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Suppose $f(z)$ is analytic on $A=\{z: 0<|z|<\delta\}$ with an essential singularity at 0 such that its Laurent expansion is

$$ \sum_{n=-\infty}^\infty a_nz^n $$ Ahlfors in his book "Complex Analysis" seems to say that $f(z)-\frac{a_{-1}}{z}$ need not be the derivative of an analytic function on $A$.

Does anyone know an example? If such example exists, I suppose that $$ \int_C f(z)\,dz $$ need not be equal to $2\pi i a_{-1}.$ Am I right?

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up vote 1 down vote accepted

I couldn't find any such claim in Ahlfors when I browsed through my edition.

Anyway, a convergent Laurent series converges uniformly on any compact subannulus, in your example on any $r \le |r| \le R$ if $r > 0$ and $R < \delta$. Hence the series can be integrated termwise and if $C$ is a closed simple curve within the annulus of convergence, then $$\int f(z)\,dz = 2\pi i\,a_{-1}.$$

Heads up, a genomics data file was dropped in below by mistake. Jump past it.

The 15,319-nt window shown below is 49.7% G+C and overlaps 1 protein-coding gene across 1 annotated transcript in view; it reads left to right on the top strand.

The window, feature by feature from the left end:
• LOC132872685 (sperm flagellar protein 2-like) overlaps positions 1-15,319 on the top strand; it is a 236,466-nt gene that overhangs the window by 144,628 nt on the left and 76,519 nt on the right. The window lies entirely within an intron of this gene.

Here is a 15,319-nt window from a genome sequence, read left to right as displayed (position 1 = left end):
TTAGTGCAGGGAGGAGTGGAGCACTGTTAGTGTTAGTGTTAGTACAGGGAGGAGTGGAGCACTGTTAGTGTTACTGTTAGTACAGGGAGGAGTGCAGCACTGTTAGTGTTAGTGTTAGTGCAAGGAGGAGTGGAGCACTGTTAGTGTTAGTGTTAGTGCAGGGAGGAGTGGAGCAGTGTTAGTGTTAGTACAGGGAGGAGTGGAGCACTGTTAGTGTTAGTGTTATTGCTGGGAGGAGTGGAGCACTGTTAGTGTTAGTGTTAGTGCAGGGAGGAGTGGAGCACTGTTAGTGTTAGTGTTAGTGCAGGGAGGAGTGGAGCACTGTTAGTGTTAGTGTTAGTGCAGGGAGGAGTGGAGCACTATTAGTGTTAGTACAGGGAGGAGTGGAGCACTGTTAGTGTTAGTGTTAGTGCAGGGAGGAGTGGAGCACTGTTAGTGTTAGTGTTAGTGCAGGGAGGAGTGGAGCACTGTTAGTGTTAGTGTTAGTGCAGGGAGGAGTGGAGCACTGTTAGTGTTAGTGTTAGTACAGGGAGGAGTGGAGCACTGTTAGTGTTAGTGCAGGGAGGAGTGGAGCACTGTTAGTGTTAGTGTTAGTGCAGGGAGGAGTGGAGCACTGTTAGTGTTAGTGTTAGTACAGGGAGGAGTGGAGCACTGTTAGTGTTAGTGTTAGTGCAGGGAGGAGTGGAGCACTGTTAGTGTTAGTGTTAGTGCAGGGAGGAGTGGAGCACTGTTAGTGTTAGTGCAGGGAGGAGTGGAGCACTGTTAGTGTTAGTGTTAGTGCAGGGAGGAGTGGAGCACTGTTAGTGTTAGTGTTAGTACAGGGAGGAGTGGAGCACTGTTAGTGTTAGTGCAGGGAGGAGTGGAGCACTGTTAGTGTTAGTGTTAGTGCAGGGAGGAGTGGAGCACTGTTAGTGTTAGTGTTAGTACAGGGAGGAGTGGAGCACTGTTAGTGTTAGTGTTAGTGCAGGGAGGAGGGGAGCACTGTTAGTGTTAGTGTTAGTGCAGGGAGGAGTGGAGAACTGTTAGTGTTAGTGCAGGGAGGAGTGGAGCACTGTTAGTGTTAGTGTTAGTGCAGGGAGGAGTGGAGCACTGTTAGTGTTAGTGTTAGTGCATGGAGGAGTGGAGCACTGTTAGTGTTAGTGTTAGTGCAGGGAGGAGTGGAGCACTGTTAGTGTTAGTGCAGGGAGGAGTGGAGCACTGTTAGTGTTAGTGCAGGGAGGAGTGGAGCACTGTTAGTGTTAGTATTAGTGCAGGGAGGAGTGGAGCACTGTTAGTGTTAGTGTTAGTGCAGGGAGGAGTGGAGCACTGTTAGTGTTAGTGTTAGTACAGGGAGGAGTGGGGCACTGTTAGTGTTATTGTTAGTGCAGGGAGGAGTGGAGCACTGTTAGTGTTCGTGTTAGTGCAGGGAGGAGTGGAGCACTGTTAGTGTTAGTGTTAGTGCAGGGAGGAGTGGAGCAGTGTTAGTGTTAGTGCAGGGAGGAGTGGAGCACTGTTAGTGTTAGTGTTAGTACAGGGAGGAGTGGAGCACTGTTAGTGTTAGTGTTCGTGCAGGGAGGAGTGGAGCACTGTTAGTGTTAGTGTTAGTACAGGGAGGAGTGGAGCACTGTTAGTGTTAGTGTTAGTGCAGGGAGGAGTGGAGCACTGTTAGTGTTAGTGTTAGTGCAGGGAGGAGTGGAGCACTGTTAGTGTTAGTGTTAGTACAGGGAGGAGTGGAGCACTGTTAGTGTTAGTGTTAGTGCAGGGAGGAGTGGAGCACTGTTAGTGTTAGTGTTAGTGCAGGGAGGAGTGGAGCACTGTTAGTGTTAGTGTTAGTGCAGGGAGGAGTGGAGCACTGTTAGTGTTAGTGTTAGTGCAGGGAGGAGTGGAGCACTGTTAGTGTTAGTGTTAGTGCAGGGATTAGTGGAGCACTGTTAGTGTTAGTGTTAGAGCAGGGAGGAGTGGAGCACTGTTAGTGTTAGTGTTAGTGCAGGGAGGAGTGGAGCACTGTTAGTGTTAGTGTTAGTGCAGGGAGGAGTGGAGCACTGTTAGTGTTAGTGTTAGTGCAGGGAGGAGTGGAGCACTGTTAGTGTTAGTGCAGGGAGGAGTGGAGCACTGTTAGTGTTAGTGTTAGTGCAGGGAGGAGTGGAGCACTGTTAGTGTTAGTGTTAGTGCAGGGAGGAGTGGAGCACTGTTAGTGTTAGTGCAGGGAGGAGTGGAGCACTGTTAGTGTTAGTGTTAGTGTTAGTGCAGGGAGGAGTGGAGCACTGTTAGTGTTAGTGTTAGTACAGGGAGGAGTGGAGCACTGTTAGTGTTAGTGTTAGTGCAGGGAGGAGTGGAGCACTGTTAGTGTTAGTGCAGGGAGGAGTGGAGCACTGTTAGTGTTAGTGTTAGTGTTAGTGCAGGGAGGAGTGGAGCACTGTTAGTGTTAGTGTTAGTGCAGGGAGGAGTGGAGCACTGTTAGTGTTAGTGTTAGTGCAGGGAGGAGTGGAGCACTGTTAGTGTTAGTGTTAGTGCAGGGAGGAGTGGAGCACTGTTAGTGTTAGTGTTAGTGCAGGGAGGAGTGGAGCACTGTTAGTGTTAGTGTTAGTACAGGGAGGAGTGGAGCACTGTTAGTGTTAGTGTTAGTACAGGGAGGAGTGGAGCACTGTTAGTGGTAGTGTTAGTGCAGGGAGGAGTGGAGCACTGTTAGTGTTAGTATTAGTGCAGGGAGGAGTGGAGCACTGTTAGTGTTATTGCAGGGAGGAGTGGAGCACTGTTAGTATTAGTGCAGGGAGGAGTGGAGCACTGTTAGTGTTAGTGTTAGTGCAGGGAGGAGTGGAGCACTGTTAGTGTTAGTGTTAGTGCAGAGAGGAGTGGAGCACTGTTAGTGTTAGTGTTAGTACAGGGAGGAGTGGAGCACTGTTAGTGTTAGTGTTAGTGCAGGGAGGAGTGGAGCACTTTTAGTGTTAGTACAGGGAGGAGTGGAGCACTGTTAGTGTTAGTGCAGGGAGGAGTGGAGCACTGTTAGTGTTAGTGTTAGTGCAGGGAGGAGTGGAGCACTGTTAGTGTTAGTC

Furthermore, if $g(z) = f(z) - a_{-1}z^{-1}$, then $$G(z) = \sum_{n \neq -1} \frac{a_n z^{n+1}}{n+1}$$ is a Laurent series with the same annulus of convergence as $g$ and (at least) $f$, and $G' = g$.

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You seem to be right. Suprisingly most books avoid this case: Rudin, Stein-Sharkachi, Ahlfors. That is why I was in doubt. –  TCL Nov 7 '12 at 14:52
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